All we got left of the time before everything went to hell, he said. He gestured toward the charred remains of the transfixed animal. Used to be we had the rally squirrel too. Not no more.
He started to ask if the visitor would like some but the visitor waved away the request. That is not why I am here, he said. I have taken your measure and I find you wanting.
Hold it. We been doin better last few games. Strikeouts up. Walks down. Still lettin in inherited runners like screech owls into a bored out cactus but —
No. You don’t know what this is.
But our ERA been —
ERA, he said, as if pondering the quaint invention of the kinetoscope or the first webbed mitt. A crude cudgel wielded by false prophets. I am of the elect. I know your barrel rates and your exit velocities. I know who you are.
What are you tellin me?
You will have one more chance to save yourselves. When you are called you must choose and the chosen must be your redeemer.
A deafening crack seemed to split the evening in two. Then silence. Then a white spheroid hurtling toward them. It landed in the smoldering remains of the fire, sending sparks arcing in every direction, once dying ashes now dying faster separated from that which gave them succor.
Thought Shoemaker was goin tomorrow, the pitcher said.
The phone rang. The inevitable progression of things. Like the settling of concrete.
Unwinder reacted to Chris Hanel for a blog entry, Dear Twins: Don't Just Play Better, Be Better
I might love the Twins, and defend them even during some of the darkest times, but that also means being honest even when it hurts. That kind of tough love was exactly what came to mind when Tyler Duffey used his relief appearance in a close contest to 'send a message' by throwing behind Yermin Mercedes on only the fourth pitch of his appearance.
Everyone seemed to know it was coming. Tony La Russa, fresh from using his media time all but telling the Twins they *should* bean Mercedes, had a conversation with the umpiring crew before the incident, likely warning them what was to come. Rookie Twins pitcher Bailey Ober was making his debut that evening, and wasn't going to spoil his first start in the majors by getting involved. But now, with Ober done for the night, Duffey in, and Mercedes up to the plate with 1 out, the ingredients were there. And then, it happened.
This, in a not-so-polite word, was chicken****. For a long time, when other teams or crusty veterans have crowed about 'playing the white right way' or unwritten rules, I've been able to take solace in the fact that the Twins haven't engaged in similar grandstanding since the Falvine era started, and that the roster was young, diverse, and helping usher in a new era of enjoying baseball and reveling in the emotion.
There have been a few speed bumps along the way. Sure, the broadcasters aren't in the clubhouse, but you were sure to hear a lot about what wasn't okay when Bert Blyleven or Jack Morris were in the analyst seat, and Dan Gladden has used his presence on the radio to show his age from time to time. In terms of the actual team, Paul Molitor was never likely to put on a "Let the Kids Play" hoodie, and Brian Dozier got in on the action once with a take so cold that it's a strong candidate to host the next Winter Olympics. But overall, in this most recent era, Rocco's clubhouse has been loose and positive, with none of the toxic tantrums that still plague the sport decades after it should have gone out of style. Intentional HBP's felt alien. You could feel good about cheering on this team if you cared about that sort of thing.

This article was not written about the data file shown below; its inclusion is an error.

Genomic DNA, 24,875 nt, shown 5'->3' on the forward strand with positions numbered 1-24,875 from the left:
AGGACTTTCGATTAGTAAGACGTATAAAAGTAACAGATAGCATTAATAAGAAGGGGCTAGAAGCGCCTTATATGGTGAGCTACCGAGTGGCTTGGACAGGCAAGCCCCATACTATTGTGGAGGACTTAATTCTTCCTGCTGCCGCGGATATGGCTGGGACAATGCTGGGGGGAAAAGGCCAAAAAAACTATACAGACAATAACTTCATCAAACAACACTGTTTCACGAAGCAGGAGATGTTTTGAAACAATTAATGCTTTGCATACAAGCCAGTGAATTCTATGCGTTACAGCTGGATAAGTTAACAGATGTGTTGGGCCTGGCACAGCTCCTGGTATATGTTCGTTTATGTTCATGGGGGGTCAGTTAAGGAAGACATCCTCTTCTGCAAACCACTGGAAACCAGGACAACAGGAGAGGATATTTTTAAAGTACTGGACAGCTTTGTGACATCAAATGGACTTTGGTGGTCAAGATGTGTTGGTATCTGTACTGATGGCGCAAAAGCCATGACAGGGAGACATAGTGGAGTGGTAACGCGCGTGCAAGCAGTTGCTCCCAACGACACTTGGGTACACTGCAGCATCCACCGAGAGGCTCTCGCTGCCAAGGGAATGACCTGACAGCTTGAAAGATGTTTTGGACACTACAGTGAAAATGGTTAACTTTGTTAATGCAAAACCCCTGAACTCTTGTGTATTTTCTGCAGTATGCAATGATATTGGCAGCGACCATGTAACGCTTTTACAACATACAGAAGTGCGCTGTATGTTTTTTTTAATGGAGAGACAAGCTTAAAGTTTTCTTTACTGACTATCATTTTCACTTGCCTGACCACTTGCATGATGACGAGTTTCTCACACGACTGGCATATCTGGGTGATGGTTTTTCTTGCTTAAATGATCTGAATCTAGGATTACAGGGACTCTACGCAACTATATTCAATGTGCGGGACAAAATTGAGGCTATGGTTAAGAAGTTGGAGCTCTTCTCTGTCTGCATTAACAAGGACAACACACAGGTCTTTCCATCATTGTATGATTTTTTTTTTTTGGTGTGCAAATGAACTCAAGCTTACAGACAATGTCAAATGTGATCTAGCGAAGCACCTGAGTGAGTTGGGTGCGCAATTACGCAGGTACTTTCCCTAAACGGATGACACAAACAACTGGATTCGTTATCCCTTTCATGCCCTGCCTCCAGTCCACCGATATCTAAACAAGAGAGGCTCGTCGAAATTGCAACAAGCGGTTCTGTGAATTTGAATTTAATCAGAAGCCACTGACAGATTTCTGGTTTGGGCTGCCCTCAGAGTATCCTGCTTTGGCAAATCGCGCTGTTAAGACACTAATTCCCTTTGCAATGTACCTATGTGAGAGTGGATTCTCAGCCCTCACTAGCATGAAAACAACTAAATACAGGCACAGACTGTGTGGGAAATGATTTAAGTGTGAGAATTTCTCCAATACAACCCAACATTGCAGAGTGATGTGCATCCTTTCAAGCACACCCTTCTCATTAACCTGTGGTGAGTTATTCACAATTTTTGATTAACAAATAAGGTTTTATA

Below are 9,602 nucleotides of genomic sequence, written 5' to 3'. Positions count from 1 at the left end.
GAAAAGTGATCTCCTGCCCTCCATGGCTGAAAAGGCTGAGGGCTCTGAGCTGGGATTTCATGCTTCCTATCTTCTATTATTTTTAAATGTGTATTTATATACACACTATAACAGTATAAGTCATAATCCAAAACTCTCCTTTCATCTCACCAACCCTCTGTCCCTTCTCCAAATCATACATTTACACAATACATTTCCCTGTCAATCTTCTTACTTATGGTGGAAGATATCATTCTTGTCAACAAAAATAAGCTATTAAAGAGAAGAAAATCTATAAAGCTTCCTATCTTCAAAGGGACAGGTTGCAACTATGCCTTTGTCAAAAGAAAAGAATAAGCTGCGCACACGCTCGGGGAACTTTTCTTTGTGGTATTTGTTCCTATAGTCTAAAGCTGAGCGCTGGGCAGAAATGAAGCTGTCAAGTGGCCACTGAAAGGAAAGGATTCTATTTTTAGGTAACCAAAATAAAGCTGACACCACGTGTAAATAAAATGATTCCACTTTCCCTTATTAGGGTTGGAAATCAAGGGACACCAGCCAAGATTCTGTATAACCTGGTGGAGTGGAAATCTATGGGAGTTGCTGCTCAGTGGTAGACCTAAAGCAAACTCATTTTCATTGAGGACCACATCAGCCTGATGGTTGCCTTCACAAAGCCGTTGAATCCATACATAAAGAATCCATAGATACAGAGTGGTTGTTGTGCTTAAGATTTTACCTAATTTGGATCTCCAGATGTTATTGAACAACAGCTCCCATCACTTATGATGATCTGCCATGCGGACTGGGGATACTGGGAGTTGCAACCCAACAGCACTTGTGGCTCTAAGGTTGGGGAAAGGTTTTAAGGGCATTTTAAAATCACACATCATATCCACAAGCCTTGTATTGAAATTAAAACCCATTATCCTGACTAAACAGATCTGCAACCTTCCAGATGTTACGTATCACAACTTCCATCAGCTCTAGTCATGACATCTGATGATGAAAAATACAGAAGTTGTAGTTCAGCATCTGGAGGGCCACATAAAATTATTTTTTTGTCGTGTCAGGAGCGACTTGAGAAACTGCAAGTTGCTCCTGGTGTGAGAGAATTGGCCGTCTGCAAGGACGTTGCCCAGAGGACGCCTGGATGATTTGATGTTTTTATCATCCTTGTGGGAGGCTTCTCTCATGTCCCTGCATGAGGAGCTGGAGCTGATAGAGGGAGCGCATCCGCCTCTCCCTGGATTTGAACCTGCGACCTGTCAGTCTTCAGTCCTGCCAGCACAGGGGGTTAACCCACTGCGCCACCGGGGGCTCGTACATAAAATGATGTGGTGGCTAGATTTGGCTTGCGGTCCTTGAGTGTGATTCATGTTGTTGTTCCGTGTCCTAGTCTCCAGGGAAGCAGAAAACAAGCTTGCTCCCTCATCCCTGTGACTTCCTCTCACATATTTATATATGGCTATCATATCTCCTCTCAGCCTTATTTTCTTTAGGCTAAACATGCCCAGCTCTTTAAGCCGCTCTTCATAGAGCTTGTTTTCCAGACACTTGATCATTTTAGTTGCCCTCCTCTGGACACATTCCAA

Well, Tyler Duffey put a 93 MPH fastball-shaped dent in that argument with his retaliation, and nobody comes out of this looking good except for the White Sox players more or less in open revolt over their own manager's caveman philosophies. Willians Astudillo's fuming on the mound after the initial home run (Willians! One of the most enjoyable players to spectate in baseball! Chirping about unwritten rules! What is the world coming to?!), Duffey's willingness to jeopardize a close game (and definitely get ejected) when the bullpen desperately needs to turn things around... and I understand that Rocco Baldelli's job is to have his players' backs, but to use the rain and say "our plan was to pitch him inside" as an excuse and feign innocence over any malicious intent feels awful to hear coming out of his mouth. I mean, just say that Duffey got distracted because he thought he saw a raccoon behind home plate. Or maybe it was a rat, he couldn't be sure.
None of this had to happen. Nobody would have thought of the Twins as pushovers or weak had they not decided to exact vengeance. Tony La Russa saw the opportunity to seize all the negative attention from Mercedes's dinger and did so with both hands. Why Rocco, Duffey, Astudillo, or anyone else involved didn't allow him to enjoy that time to himself is baffling to me- Especially when every Twin Cities sportswriter with a hot take to conjure up and column inches to fill needs a reason to complain about the team that doesn't feel like a retread. Well, you gave it to them in spades. And that's on you.
It's not enough to play better, Twins. Please *be* better.